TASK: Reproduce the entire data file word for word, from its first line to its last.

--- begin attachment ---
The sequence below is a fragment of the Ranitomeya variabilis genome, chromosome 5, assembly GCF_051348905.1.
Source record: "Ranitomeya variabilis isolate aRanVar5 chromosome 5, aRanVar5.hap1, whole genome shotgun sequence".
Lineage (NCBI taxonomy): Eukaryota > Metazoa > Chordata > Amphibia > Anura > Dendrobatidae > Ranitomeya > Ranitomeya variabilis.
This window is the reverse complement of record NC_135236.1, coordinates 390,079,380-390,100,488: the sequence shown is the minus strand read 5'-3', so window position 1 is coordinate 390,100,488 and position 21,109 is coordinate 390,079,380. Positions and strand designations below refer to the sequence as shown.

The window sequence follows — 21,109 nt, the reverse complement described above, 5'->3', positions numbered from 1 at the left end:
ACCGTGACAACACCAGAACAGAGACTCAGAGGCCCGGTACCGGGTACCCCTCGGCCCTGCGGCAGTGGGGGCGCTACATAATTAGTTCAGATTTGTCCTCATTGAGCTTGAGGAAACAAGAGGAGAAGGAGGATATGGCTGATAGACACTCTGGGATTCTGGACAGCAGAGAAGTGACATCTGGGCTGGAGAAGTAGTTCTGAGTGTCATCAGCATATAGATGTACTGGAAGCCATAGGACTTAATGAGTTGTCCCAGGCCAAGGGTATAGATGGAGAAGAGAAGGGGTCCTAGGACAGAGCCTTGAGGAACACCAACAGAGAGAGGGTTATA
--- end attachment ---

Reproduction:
The sequence below is a fragment of the Ranitomeya variabilis genome, chromosome 5, assembly GCF_051348905.1.
Source record: "Ranitomeya variabilis isolate aRanVar5 chromosome 5, aRanVar5.hap1, whole genome shotgun sequence".
Lineage (NCBI taxonomy): Eukaryota > Metazoa > Chordata > Amphibia > Anura > Dendrobatidae > Ranitomeya > Ranitomeya variabilis.
This window is the reverse complement of record NC_135236.1, coordinates 390,079,380-390,100,488: the sequence shown is the minus strand read 5'-3', so window position 1 is coordinate 390,100,488 and position 21,109 is coordinate 390,079,380. Positions and strand designations below refer to the sequence as shown.

The window sequence follows — 21,109 nt, the reverse complement described above, 5'->3', positions numbered from 1 at the left end:
ACCGTGACAACACCAGAACAGAGACTCAGAGGCCCGGTACCGGGTACCCCTCGGCCCTGCGGCAGTGGGGGCGCTACATAATTAGTTCAGATTTGTCCTCATTGAGCTTGAGGAAACAAGAGGAGAAGGAGGATATGGCTGATAGACACTCTGGGATTCTGGACAGCAGAGAAGTGACATCTGGGCTGGAGAAGTAGTTCTGAGTGTCATCAGCATATAGATGTACTGGAAGCCATAGGACTTAATGAGTTGTCCCAGGCCAAGGGTATAGATGGAGAAGAGAAGGGGTCCTAGGACAGAGCCTTGAGGAACACCAACAGAGAGAGGGTTATA